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 Ada Wolfe  (1878 - 1945)

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Lived/Active: Minnesota/California      Known for: impressionist landscape, figure and interior painting

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This biography from the Archives of AskART:
Following is text from a review, dated July 18, 2007, and referencing the exhibition at the Minnesota Museum of American Art, "In Her Own Right: Minnesota's First Generation of Women Artists."

Ada Wolfe (1878-1945)

Ada Augusta Wolfe was born in Oakland, Calif. on May 7, 1878. When she was 11 years old, her family moved to Minneapolis where she would later study at the Minneapolis School of Art. Wolfe continued her artistic training at the Art Students League in New York.

In addition to numerous awards throughout her career, she was honored with a special show at the Minnesota State Fair in 1941.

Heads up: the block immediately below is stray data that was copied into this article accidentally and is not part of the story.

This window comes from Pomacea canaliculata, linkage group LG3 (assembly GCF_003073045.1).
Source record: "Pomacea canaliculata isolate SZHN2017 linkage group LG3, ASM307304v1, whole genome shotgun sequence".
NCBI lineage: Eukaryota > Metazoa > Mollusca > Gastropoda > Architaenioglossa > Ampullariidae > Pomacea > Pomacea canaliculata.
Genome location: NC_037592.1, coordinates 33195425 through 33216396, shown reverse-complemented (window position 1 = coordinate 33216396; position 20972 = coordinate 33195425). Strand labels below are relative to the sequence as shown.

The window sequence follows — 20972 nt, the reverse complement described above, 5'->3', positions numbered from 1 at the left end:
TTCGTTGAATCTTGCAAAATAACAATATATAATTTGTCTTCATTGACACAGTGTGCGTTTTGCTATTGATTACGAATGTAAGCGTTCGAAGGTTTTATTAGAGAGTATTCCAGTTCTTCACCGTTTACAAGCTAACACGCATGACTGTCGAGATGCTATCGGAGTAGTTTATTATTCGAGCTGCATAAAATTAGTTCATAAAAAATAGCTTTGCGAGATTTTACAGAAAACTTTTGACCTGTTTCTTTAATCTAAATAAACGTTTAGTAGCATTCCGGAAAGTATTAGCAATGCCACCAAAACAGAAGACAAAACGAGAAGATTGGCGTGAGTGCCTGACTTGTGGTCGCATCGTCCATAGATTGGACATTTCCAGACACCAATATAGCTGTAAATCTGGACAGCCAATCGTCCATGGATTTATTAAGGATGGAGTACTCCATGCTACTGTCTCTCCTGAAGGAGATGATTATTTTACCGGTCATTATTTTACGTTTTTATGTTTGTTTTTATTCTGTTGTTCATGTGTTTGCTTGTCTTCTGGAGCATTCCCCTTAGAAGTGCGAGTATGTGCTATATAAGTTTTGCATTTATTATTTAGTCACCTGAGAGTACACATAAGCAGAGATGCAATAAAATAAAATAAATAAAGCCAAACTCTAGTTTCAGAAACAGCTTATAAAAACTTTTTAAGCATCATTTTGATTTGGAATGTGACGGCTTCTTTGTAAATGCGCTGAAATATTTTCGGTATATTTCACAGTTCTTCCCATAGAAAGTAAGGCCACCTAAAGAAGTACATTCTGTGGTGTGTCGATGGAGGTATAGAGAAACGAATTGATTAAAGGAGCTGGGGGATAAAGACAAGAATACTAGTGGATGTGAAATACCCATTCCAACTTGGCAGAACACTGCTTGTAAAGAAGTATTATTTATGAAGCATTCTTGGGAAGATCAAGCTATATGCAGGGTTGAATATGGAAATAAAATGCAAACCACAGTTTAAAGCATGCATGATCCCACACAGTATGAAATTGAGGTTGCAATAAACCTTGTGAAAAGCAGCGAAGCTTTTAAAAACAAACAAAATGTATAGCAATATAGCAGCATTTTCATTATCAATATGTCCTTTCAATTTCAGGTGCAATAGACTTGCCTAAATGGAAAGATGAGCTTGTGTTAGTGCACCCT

Wolfe is perhaps the most enigmatic artist in this exhibition. Due to her early death in 1945, most of her work was dispersed throughout private collections and has been unavailable to historical interpretation.

Wolfe's artistic philosophy was highlighted in a lengthy interview published in the Minneapolis Tribune on April 2, 1916, in which she said, "I hate sentiment in art. Art, above everything else, needs absolute freedom for its growth. ... If you want to be a painter, then first be a rebel against anything which has a tendency to enslave you. Your attitude of mind is what counts in the long run. Commercialism of any kind kills art."

Wolfe embraced the lessons of noted American Impressionist painter and teacher William Merritt Chase, with whom she studied prior to 1916.

Early in her career, Wolfe used short, broken brushstrokes and, at times, thickly applied paint. In her later work, she painted with bold fluid lines; these paintings seem to dissolve in a swirl of color.

While several of the artists in this exhibition have been called Impressionists, Wolfe can truly lay claim to that title.

Wolfe died on Oct. 4, 1945, at the age of 67.

Source; MPRnews
http://minnesota.publicradio.org/display/web/2007/07/18/womenartistssidebar

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